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Those kinky Hebrews: marriage in the Judeo-Christian scriptures

By Alan Austin - posted Wednesday, 20 June 2012


When you have a ménage a trois, they must not include a woman and her daughter. “That is wickedness.” Says the Lord. And when a man sells his daughter to another man, he must refund the money if the buyer finds the sex unsatisfactory.

Just two instructions in the ancient Hebrew Scriptures, which suggest the God of Israel does not follow Biblical family values.

The Anglican Archbishop of Sydney urged his followers last week to “commend the Biblical way of life in our churches and to the community.” This was in anticipation of this week’s report on same-sex marriage to the Australian federal parliament.

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Dr Jensen’s definition of marriage specified “two persons of the opposite sex”. Roman Catholic and Orthodox leaders echoed this call.

The problem these venerable gentlemen have, however, is that their understanding of the “Biblical way of life” is just nowhere found in the Bible.

Abraham is one of the greatest heroes of the Judeo-Christian tradition. When he and wife Sarai found themselves childless they brought their slave girl Hagar into the bedroom. The resulting son became a great patriarch.

Abraham later took a second wife, Keturah, and had several more kids. He also had children with an uncertain number of mistresses, or concubines.

Jacob’s sex life is more bizarre still. He purchased his first wife Leah from her father then married her sister Rachel. Rachel’s servant girl Bilhah soon joined them “as a wife” for at least two children. A bit later, Leah’s servant girl Zilpah made it a happy fivesome.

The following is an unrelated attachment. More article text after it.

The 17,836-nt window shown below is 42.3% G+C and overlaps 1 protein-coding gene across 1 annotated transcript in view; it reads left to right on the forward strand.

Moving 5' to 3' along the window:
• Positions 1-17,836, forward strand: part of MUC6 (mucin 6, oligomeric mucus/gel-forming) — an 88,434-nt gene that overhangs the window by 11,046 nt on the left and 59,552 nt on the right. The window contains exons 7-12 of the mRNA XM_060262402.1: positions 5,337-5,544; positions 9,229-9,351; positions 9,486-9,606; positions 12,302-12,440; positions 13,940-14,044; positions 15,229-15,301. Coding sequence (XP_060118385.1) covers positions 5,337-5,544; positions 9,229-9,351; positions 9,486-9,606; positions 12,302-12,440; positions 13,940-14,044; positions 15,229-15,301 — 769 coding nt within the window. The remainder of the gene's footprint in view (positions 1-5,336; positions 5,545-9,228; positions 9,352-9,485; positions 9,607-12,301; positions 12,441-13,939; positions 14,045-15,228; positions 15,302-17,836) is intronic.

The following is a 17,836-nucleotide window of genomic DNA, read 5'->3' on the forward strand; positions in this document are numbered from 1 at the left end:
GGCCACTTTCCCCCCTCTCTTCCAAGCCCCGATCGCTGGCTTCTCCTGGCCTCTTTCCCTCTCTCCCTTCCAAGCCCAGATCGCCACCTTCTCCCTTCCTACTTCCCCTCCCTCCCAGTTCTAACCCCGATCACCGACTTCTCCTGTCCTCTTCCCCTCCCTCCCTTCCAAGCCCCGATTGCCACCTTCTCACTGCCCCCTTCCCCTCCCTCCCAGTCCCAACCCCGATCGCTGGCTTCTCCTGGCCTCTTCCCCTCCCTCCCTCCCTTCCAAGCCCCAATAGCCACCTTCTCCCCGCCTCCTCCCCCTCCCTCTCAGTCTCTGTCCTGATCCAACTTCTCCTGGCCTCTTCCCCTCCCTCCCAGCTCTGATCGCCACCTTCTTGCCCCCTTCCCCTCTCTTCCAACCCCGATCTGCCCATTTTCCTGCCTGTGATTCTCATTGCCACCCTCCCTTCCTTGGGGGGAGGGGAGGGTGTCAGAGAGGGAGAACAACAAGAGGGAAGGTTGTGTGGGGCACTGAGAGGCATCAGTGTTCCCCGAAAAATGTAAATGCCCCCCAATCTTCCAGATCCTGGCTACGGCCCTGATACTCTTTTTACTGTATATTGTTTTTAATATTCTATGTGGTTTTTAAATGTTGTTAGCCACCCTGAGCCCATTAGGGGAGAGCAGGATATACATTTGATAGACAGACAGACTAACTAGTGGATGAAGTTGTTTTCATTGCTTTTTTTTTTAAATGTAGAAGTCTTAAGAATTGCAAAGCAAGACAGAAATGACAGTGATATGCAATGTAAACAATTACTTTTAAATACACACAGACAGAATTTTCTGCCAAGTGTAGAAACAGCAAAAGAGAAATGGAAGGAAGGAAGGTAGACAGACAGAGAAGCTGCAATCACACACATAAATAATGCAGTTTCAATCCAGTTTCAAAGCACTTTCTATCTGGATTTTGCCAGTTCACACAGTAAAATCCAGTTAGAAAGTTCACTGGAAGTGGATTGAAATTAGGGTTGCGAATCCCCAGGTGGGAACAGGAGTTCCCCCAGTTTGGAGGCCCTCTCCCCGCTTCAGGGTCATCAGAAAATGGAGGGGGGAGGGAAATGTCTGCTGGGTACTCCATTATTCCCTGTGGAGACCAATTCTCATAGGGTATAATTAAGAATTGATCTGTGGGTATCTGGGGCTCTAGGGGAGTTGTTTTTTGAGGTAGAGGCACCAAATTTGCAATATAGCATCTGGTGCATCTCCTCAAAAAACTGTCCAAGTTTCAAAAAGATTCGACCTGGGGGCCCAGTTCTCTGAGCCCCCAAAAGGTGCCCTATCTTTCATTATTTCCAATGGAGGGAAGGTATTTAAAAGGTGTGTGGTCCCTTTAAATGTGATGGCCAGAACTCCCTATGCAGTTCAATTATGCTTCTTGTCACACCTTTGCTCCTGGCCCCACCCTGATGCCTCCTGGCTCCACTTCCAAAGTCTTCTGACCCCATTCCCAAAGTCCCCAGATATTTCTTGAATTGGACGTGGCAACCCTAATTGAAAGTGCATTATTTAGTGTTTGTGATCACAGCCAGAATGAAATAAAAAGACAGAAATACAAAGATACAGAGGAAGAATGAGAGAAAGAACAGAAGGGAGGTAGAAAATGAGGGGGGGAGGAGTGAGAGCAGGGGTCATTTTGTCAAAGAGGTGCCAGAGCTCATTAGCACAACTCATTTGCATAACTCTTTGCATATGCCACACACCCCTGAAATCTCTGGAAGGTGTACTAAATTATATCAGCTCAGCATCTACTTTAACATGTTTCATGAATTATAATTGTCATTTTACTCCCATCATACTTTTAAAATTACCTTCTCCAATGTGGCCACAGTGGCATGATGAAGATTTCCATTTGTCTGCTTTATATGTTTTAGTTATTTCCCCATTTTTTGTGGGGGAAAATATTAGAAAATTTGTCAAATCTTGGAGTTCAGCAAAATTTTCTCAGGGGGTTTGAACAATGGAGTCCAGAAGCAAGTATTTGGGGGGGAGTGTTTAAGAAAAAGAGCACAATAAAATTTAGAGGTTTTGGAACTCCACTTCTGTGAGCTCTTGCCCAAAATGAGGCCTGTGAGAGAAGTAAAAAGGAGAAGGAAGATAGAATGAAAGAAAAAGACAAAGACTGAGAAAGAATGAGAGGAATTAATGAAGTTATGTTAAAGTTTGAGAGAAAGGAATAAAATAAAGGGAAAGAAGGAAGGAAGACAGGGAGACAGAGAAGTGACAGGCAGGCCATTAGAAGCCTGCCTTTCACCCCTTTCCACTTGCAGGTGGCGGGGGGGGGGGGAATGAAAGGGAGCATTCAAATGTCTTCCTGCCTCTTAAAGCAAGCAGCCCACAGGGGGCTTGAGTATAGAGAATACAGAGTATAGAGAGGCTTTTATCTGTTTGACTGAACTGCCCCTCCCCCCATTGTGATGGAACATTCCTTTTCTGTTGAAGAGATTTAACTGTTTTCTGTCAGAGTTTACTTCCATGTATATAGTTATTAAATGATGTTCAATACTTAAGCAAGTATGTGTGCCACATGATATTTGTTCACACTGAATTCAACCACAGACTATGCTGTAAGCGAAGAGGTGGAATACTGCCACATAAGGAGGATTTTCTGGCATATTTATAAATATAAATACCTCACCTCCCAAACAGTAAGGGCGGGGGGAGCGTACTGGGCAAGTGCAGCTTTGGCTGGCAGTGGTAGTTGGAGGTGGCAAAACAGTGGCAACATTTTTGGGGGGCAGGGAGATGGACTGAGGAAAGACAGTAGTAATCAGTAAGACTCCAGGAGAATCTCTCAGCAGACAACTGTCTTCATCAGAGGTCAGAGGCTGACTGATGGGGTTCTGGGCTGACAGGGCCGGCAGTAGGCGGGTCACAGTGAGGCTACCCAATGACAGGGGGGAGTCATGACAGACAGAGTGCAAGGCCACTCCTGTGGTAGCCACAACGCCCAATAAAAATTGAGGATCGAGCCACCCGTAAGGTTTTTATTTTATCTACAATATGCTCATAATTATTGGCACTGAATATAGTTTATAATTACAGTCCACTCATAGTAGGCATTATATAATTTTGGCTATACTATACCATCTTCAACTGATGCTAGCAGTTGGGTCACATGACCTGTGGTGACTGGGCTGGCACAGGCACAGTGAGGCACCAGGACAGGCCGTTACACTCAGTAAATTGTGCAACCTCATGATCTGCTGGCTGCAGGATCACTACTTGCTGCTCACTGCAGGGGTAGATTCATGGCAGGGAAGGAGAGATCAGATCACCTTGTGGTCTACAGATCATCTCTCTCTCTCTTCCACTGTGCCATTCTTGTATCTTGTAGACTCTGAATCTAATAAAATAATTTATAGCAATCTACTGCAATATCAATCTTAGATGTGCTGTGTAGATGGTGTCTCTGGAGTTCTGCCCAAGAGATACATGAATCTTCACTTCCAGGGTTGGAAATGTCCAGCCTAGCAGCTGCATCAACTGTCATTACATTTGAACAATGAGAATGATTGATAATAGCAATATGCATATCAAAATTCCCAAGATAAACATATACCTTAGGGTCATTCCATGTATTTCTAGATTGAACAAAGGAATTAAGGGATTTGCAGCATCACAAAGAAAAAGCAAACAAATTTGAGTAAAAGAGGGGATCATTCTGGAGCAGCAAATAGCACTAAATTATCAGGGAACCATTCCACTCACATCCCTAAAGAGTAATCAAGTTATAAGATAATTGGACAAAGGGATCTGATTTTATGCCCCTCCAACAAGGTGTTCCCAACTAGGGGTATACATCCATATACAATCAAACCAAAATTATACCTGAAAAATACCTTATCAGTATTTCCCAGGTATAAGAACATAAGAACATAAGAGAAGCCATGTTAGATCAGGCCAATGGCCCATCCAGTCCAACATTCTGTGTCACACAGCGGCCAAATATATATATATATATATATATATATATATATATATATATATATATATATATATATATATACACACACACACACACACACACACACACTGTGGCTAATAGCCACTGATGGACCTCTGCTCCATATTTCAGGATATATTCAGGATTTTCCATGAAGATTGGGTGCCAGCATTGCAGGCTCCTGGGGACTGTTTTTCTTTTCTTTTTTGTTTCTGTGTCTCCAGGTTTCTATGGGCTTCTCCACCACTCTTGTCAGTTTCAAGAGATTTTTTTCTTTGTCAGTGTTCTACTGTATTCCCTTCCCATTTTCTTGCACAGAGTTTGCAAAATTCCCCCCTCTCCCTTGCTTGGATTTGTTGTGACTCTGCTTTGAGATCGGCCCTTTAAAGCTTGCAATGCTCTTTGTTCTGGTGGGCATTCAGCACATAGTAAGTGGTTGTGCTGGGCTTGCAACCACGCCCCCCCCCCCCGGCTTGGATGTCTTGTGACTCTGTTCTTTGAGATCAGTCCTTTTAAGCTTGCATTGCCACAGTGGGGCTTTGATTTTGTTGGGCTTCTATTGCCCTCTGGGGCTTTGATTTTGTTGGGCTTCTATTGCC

Yes, a bit kinky perhaps. But there is no hint in the texts this was irregular. In fact, the opposite. Great rejoicing at these blessings from God.

These lucky guys were not alone. Lamech took two wives. Esau had three. Gideon had many wives. King Solomon had 700 wives and 300 concubines. Rehoboam took 18 wives, and 60 concubines. Abijah had 14 wives. Caleb had children with at least two partners. David had eight wives, an unknown number of concubines and a relationship with Jonathan. There are others we know of and many we don’t.

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This is not to suggest ancient Israel was Amsterdam in the swinging sixties. The opposite, in fact. Polygamy was ordained by God to fulfil the commandment to be fruitful and multiply. Especially after famine or war had depleted male populations. Clear guidelines were firmly in place.

First wives must be looked after when a man takes new ones. Wives must not come from another race. Inheritance must be divvied up fairly among children of all wives. Subsequent wives must not include your wife's sister while your wife is living (this came after Jacob’s threesome). And a widow whose husband dies before they have had children must marry her brother-in-law after the funeral.

A man may assign one of his slave girls to a male slave for them to have children. When the male slave is redeemed, he is free to go. But his wife and children remain the property of the owner.

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About the Author

Alan Austin is an Australian freelance journalist currently based in Nīmes in the South of France. His special interests are overseas development, Indigenous affairs and the interface between the religious communities and secular government. As a freelance writer, Alan has worked for many media outlets over the years and been published in most Australian newspapers. He worked for eight years with ABC Radio and Television’s religious broadcasts unit and seven years with World Vision. His most recent part-time appointment was with the Uniting Church magazine Crosslight.

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